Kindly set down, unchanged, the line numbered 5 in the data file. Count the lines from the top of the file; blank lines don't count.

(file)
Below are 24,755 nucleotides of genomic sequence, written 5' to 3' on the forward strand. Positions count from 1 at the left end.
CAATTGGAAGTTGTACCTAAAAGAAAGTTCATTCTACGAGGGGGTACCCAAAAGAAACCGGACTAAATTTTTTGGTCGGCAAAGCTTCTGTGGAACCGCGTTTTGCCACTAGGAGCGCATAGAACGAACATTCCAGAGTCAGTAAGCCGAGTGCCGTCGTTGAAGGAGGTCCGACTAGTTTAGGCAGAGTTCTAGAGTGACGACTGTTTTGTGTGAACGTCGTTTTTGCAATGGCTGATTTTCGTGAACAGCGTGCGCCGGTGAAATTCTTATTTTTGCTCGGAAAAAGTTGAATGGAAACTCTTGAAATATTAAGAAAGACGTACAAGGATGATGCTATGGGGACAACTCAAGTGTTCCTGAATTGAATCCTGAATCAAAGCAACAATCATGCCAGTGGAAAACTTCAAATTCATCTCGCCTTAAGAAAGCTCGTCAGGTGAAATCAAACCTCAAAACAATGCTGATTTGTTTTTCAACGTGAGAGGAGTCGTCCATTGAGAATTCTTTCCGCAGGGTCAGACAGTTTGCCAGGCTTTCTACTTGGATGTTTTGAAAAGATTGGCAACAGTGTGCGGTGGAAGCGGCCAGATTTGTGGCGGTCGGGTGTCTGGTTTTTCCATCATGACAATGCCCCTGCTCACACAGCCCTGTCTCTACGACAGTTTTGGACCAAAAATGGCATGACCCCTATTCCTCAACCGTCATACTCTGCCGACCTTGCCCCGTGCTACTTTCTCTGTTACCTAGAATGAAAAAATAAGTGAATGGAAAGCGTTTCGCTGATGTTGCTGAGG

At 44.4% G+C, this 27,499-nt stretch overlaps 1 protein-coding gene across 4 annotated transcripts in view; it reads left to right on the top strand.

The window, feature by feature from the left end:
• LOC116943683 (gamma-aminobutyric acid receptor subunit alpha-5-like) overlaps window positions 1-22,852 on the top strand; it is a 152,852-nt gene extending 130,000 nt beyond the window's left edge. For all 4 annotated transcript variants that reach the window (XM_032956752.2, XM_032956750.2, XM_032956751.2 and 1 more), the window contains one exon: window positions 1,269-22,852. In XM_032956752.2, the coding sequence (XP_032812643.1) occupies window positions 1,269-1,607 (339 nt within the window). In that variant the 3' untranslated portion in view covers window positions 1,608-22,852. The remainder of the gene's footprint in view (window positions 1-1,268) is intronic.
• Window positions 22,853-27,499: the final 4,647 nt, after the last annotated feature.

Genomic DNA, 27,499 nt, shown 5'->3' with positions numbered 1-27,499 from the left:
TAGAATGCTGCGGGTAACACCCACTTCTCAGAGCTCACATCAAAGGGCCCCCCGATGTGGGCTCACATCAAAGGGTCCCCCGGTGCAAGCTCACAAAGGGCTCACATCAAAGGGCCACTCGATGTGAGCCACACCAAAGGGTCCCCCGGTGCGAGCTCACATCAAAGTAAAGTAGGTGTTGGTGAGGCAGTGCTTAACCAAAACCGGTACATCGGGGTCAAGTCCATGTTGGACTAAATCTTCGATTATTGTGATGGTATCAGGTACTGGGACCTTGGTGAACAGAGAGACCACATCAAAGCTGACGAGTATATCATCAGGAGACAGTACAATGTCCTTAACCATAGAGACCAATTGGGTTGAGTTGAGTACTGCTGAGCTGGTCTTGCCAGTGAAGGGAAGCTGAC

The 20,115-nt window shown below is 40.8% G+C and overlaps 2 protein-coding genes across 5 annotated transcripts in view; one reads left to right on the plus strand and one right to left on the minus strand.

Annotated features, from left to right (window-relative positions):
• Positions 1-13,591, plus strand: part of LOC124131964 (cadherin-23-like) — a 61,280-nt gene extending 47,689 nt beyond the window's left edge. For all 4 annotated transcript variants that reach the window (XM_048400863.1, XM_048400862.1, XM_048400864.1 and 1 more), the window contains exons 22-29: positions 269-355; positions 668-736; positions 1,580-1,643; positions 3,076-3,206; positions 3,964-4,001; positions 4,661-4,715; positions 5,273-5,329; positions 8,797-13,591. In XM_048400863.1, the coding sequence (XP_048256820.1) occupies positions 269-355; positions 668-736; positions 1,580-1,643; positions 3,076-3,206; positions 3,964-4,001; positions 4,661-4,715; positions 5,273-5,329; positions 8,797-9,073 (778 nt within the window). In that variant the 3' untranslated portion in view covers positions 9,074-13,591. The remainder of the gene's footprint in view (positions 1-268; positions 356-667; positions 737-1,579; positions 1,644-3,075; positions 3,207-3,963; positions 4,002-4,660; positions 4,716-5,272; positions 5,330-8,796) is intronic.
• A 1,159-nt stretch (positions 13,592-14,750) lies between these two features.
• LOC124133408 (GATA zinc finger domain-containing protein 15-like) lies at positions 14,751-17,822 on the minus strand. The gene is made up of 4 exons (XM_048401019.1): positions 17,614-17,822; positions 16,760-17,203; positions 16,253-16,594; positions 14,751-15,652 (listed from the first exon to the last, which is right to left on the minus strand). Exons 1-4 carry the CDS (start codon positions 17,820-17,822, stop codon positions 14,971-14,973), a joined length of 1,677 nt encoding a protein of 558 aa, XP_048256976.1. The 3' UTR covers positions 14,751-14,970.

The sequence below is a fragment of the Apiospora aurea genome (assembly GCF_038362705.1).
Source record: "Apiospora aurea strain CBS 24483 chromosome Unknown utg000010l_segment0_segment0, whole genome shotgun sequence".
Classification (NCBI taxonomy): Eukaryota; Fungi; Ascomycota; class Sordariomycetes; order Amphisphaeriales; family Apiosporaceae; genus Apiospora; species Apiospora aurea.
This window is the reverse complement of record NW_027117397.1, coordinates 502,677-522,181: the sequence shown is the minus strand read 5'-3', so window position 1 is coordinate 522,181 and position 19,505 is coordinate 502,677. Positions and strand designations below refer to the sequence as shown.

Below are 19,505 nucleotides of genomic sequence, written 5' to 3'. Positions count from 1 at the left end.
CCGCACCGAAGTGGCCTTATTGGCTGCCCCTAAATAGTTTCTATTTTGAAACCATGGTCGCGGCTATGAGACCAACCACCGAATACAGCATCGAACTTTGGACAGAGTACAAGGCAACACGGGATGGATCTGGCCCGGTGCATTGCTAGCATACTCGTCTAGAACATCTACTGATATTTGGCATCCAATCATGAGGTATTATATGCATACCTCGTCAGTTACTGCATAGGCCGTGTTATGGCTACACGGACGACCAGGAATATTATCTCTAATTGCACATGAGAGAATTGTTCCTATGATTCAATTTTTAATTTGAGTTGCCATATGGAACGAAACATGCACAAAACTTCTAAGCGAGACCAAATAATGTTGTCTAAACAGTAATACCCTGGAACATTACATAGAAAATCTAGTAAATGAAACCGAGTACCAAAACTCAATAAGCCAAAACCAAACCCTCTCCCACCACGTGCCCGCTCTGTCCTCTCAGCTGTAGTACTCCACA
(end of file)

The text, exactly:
• LOC116943683 (gamma-aminobutyric acid receptor subunit alpha-5-like) overlaps window positions 1-22,852 on the top strand; it is a 152,852-nt gene extending 130,000 nt beyond the window's left edge. For all 4 annotated transcript variants that reach the window (XM_032956752.2, XM_032956750.2, XM_032956751.2 and 1 more), the window contains one exon: window positions 1,269-22,852. In XM_032956752.2, the coding sequence (XP_032812643.1) occupies window positions 1,269-1,607 (339 nt within the window). In that variant the 3' untranslated portion in view covers window positions 1,608-22,852. The remainder of the gene's footprint in view (window positions 1-1,268) is intronic.